This baby was suspected to have premature closure of ductus arteriosus
with pulmonary flow murmur - as the heart was structurally normal
with normal pulmonary pressures, with 90% of the right ventricular
hypertrophy resolving within 10 days of birth. This lady had taken no
medications during pregnancy apart from Ayurvedic medicines from
Kerala – containing Linseed capsules (for omega acids), and some other
tablets containing cinicifuga racemosa, squaw vine herb, wild yam root,
red raspberry leaves, juniper berries, lemon, harpagophytum procumbers
- with the belief that these medications will give her a normal child with
no cystic fibrosis, despite having been counseled with both children about
autosomal recessive inheritance of cystic fibrosis. We looked through
literature and couldn’t find the composition of the ayurvedic medicines
she took and the possible side effects. There are many drugs which can
cause closure of the duct in pregnant women and not advised during
pregnancy. Unfortunately, many of the ayurvedic medicines don’t have
any documented side effects listed in their leaflets.
With evidence based medicine becoming the norm nowadays, it is difficult to justify using drugs which have not gone through randomized control trial for many conditions. With India poised to become a leading country in the next few decades & Ayurveda being the indigenous medicines – it is time for evidence based trials to see its efficacy and document their side effects so that the newer world will start trusting Ayurveda. Even if one accepts the possible side effects, one can do that when they are in prime health, but not during pregnancy as many drugs will/can have long term effects on the unborn foetus . With the government contemplating “merging” of different healthcare systems in India – this is even more critical that we evaluate these medicines scientifically [12,13].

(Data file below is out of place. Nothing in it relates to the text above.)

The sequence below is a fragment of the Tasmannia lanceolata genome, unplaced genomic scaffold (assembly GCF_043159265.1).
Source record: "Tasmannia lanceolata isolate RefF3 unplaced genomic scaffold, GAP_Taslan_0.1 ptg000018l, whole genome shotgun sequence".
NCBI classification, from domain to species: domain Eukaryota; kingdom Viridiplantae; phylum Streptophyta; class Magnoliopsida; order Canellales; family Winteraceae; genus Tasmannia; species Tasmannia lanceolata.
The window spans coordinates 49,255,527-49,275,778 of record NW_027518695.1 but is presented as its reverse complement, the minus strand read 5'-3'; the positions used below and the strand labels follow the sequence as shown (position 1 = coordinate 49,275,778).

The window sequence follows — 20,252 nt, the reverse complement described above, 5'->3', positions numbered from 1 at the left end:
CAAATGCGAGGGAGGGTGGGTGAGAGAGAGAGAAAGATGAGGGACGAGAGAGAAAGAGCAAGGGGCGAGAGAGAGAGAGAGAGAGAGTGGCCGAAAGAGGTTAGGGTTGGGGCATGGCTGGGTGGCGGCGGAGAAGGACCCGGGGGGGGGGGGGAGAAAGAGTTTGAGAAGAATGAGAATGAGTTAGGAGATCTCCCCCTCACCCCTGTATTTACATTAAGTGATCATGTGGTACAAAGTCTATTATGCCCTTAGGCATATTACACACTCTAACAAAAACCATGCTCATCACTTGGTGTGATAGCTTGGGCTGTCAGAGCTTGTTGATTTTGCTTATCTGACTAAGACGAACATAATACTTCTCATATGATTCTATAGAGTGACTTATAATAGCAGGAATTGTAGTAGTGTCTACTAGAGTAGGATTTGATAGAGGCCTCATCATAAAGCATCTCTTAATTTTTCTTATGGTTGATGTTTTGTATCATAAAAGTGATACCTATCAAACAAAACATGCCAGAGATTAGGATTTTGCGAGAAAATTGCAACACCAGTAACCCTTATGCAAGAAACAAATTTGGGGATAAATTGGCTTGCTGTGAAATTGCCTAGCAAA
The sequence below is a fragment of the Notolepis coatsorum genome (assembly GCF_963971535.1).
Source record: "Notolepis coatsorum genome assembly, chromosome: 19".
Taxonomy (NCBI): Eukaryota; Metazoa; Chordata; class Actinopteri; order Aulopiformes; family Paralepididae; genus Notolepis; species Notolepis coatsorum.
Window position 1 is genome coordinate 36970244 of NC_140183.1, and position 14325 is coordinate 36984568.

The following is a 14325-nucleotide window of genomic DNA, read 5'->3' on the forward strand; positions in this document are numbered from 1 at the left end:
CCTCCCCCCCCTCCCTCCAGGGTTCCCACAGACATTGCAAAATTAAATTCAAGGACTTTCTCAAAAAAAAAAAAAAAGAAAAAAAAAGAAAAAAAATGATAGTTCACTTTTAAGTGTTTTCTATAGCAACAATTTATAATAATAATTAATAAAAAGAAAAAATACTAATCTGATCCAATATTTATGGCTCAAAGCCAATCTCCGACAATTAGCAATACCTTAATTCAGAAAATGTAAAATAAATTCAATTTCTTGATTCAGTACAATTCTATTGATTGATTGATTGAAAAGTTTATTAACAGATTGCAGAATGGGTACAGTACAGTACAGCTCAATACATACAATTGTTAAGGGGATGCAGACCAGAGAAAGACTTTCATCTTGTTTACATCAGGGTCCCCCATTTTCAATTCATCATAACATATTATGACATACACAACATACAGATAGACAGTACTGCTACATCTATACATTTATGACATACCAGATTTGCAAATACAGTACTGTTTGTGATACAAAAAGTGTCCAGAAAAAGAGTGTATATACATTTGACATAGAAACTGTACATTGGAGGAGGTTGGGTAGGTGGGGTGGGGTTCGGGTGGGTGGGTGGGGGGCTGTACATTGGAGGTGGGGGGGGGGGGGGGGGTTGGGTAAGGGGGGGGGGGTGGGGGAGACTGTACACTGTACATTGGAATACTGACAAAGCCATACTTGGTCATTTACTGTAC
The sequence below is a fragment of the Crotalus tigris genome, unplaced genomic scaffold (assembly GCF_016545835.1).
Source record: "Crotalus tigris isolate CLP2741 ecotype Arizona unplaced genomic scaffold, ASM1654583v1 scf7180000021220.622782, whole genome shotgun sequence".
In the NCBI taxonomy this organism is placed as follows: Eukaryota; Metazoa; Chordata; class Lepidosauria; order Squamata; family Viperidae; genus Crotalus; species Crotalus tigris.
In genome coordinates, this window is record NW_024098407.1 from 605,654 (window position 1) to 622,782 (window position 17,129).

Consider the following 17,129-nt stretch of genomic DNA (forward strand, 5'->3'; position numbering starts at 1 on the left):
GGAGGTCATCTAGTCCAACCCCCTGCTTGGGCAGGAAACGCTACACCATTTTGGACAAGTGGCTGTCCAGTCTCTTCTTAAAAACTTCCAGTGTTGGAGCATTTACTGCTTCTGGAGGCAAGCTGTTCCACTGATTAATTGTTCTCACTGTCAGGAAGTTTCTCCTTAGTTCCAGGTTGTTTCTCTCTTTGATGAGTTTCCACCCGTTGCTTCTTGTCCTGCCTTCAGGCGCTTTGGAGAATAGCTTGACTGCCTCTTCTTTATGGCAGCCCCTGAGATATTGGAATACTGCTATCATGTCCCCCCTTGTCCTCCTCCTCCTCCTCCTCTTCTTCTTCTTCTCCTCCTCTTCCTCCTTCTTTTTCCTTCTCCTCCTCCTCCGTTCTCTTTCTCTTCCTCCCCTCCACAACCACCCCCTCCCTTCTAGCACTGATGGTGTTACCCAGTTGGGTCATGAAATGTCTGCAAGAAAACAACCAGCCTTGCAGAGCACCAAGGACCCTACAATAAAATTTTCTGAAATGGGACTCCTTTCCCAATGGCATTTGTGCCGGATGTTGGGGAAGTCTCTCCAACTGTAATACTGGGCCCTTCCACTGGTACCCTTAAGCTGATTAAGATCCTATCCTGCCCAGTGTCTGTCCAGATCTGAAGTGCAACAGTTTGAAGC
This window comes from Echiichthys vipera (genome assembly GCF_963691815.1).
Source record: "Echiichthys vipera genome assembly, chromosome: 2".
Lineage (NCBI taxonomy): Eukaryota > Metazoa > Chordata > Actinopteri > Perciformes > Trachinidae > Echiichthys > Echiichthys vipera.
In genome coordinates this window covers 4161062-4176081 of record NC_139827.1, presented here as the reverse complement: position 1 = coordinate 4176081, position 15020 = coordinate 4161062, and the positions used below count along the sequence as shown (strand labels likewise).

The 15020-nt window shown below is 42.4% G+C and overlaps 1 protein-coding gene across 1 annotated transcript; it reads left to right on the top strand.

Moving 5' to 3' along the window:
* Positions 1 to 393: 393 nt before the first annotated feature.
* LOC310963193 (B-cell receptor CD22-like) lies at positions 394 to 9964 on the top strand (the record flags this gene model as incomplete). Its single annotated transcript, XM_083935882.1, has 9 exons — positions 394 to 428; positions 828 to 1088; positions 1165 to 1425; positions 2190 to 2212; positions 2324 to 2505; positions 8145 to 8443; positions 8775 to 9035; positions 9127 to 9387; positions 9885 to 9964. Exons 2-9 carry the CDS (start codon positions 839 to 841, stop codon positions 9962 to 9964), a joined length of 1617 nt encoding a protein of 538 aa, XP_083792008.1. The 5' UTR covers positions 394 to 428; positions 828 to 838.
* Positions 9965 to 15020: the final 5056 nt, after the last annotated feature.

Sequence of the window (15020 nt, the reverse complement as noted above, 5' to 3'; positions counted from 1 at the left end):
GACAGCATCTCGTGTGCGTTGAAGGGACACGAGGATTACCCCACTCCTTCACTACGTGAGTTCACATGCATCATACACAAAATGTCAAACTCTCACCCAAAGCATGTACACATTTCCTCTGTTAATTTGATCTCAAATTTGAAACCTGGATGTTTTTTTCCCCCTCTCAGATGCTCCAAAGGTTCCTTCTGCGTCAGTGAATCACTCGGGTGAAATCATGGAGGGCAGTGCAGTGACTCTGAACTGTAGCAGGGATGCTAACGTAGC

Dr. Luigi D’Sorgna, Paediatric Cardiologist, PMH, Perth, Australia.
- “Ayurveda” American Cancer Society. 26 August 2011. Archived from the original on 22 February 2014. Retrieved 7 January 2015. The effectiveness of Ayurveda has not been proven in scientific studies, but early research suggests that certain herbs may offer potential therapeutic value.
- Semple D, Smyth R (2013) Chapter 1: Psychomythology. Oxford Handbook of Psychiatry (3rd ed.). Oxford University Press20. ISBN 978-0-19-969388-7.
- Quack Johannes (2011) Disenchanting India: Organized Rationalism and Criticism of Religion in India. Oxford University Press213: 3 ISBN 9780199812608.
- Manohar P Ram (2009) "The blending of science and spirituality in the Ayurvedic healing tradition". In Paranjape, Makarand R Science, Spirituality and the Modernization of India. Anthem Press.172-173. ISBN 9781843317760.
- Saper RB; Phillips RS (2008) "Lead, mercury, and arsenic in US- and Indian-manufactured medicines sold via the internet". JAMA 300 (8): 915-923.
- (2012) Centers for Disease Control and Prevention (CDC). Lead poisoning in pregnant women who used Ayurvedic medications from India – New York City, 2011-2012. MMWR Morb Mortal Wkly Rep61(33): 641-646.
- Wong A, Dargan P, Koutsogiannis Z, Sokol J, Ramkrishna J, et al. Chronic Ayurvedic medicine use associated with major and fatal congenital abnormalities. Med J Aust 2015; 203 (11): 443-444.
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- (2017) Poison in Ayurvedic drugs in Times of India 31st March.
- (2017) Side effects of Ayurvedic supplements.
- Gossler SM (2010) Use of complementary and alternative therapies during pregnancy, postpartum and lactation. J PsychosocNursMent Health Serv 48 (11): 30-36.
- Math SB, Moirangthem S, Kumar NC, Nirmala MC (2015) Ethical and legal issues in cross-system practice in India: Past, present and future. Natl Med J India 28(6): 295-296.
- Biswas S, Balodia N, Bellare J (2018) Comparative neurotoxicity study of mercury-based inorganic compounds including Ayurvedic medicines Rasasindura and Kajjali in Zerbrafish model. Neurotoxicol Teratol 66:25-34. doi: 10.1016/j.ntt.2018.01.007